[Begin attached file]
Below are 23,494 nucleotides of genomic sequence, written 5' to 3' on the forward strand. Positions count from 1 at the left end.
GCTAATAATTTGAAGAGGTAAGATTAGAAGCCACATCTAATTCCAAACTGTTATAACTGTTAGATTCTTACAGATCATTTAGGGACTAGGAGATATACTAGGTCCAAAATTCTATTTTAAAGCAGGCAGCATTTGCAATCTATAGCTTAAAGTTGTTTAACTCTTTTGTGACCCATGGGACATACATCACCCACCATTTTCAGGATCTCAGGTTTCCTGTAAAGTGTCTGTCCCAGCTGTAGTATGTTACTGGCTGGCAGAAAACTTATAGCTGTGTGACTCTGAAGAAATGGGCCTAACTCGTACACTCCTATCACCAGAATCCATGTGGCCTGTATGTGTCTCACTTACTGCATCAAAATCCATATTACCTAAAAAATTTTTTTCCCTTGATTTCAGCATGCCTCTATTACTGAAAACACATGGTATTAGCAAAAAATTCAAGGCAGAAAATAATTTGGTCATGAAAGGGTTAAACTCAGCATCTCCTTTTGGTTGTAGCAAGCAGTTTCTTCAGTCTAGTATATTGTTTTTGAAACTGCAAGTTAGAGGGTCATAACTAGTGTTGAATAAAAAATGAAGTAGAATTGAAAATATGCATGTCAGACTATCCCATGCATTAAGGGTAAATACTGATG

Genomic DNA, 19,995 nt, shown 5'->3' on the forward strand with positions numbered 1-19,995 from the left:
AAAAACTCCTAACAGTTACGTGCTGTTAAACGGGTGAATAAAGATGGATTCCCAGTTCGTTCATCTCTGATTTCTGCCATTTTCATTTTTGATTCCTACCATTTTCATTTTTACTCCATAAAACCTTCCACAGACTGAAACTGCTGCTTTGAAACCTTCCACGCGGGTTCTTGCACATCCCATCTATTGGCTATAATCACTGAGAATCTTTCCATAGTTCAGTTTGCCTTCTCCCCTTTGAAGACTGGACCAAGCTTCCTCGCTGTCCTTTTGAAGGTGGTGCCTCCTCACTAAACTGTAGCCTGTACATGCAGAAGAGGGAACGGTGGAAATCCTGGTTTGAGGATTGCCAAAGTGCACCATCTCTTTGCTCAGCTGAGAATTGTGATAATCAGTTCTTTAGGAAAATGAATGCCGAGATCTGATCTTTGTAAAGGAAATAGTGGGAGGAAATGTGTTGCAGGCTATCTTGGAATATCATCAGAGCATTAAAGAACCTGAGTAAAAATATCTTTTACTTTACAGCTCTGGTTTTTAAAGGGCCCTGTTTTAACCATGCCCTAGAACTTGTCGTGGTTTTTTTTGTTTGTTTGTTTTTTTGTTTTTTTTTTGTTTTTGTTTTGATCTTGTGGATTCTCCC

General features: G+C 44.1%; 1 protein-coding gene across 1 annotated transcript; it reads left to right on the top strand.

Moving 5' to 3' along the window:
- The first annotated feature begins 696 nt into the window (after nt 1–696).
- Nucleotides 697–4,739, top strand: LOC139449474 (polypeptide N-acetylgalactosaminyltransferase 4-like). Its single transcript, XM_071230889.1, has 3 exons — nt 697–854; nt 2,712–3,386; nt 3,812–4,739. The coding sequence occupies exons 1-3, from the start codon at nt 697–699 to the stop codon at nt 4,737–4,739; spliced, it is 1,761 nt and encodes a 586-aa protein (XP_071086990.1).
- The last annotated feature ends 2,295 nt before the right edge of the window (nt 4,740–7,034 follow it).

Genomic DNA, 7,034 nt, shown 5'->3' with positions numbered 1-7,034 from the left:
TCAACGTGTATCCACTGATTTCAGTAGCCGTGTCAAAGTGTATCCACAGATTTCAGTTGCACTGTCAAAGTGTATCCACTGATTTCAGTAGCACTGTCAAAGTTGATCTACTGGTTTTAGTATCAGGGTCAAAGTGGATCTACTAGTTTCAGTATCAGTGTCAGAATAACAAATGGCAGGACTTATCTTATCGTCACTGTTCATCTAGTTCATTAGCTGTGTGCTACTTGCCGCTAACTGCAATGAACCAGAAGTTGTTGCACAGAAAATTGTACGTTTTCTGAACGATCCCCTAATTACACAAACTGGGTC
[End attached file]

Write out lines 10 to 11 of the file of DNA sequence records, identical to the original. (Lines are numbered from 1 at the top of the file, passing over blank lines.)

Genomic DNA, 7,034 nt, shown 5'->3' with positions numbered 1-7,034 from the left:
TCAACGTGTATCCACTGATTTCAGTAGCCGTGTCAAAGTGTATCCACAGATTTCAGTTGCACTGTCAAAGTGTATCCACTGATTTCAGTAGCACTGTCAAAGTTGATCTACTGGTTTTAGTATCAGGGTCAAAGTGGATCTACTAGTTTCAGTATCAGTGTCAGAATAACAAATGGCAGGACTTATCTTATCGTCACTGTTCATCTAGTTCATTAGCTGTGTGCTACTTGCCGCTAACTGCAATGAACCAGAAGTTGTTGCACAGAAAATTGTACGTTTTCTGAACGATCCCCTAATTACACAAACTGGGTC